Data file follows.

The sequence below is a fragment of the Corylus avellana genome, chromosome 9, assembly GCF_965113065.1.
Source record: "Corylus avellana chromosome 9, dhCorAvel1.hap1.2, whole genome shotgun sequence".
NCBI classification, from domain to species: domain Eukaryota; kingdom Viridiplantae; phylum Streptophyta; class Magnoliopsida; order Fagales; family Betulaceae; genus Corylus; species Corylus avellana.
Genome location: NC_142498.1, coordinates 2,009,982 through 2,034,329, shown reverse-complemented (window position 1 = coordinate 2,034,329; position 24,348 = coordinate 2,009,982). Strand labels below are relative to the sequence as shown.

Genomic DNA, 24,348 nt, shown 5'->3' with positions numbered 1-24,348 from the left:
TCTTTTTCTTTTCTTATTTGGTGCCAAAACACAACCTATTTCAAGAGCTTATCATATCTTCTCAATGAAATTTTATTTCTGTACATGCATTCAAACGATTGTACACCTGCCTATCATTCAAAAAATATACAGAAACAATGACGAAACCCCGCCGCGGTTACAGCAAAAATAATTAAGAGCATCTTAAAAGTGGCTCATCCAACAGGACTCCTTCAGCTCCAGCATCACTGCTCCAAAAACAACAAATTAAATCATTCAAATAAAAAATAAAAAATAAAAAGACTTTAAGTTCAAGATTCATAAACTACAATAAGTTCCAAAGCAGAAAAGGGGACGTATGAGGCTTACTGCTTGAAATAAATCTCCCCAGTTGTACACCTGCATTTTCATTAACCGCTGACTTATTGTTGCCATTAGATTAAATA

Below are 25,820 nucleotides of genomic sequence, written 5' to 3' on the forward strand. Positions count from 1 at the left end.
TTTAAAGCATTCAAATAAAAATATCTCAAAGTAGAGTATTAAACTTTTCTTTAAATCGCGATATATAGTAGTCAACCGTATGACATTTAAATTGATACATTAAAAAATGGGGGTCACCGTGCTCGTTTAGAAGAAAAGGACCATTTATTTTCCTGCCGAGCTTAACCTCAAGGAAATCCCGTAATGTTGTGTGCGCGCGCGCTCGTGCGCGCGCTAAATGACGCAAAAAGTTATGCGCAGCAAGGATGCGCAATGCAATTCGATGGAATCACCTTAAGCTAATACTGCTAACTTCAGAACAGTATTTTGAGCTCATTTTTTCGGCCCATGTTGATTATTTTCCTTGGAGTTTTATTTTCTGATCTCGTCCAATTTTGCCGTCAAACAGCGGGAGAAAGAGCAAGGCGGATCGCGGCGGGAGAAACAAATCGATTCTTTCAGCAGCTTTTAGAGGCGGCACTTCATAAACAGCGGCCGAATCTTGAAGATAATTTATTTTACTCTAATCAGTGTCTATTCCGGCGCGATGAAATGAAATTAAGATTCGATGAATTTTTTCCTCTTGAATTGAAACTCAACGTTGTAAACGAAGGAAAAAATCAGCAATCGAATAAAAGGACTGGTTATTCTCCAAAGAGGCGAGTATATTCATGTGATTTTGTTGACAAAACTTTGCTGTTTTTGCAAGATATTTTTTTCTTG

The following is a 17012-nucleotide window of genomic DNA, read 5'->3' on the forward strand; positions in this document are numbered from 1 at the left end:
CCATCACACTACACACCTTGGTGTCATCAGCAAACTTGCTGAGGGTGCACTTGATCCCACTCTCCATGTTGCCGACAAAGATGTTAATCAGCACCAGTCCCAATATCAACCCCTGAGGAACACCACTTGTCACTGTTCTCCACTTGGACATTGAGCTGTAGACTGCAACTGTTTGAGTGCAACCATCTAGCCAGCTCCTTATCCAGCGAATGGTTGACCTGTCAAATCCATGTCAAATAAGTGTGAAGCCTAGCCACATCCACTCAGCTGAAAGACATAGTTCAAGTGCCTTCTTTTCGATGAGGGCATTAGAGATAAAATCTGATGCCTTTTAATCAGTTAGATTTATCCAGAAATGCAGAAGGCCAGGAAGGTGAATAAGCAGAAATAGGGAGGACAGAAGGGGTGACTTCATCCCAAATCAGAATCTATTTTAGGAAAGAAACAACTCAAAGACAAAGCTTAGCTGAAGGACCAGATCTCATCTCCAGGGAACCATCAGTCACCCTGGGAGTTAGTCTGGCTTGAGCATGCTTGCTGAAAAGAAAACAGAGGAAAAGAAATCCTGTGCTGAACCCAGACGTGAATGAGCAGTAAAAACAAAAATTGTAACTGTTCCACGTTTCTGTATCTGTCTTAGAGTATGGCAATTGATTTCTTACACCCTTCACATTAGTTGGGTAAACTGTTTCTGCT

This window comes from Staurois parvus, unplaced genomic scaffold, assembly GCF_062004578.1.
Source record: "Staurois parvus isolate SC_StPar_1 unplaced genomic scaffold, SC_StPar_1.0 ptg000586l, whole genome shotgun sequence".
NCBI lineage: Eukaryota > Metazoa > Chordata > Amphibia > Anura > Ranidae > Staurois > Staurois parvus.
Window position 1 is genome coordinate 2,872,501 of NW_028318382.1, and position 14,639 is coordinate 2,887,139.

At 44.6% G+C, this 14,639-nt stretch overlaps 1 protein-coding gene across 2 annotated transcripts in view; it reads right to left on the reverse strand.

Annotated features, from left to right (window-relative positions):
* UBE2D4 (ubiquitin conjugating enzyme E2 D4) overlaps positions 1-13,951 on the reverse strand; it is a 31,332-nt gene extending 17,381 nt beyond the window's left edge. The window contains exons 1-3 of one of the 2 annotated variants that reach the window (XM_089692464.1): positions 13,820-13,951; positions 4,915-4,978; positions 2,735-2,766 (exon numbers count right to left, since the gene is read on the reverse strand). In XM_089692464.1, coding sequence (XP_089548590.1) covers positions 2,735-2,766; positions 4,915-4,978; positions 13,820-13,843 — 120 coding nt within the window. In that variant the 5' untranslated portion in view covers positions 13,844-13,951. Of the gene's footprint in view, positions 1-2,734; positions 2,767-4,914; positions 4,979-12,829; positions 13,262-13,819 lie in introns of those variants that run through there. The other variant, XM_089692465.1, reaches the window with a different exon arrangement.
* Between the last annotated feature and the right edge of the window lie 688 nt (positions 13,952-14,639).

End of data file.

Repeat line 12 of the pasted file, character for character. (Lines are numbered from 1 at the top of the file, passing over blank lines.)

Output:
Source record: "Staurois parvus isolate SC_StPar_1 unplaced genomic scaffold, SC_StPar_1.0 ptg000586l, whole genome shotgun sequence".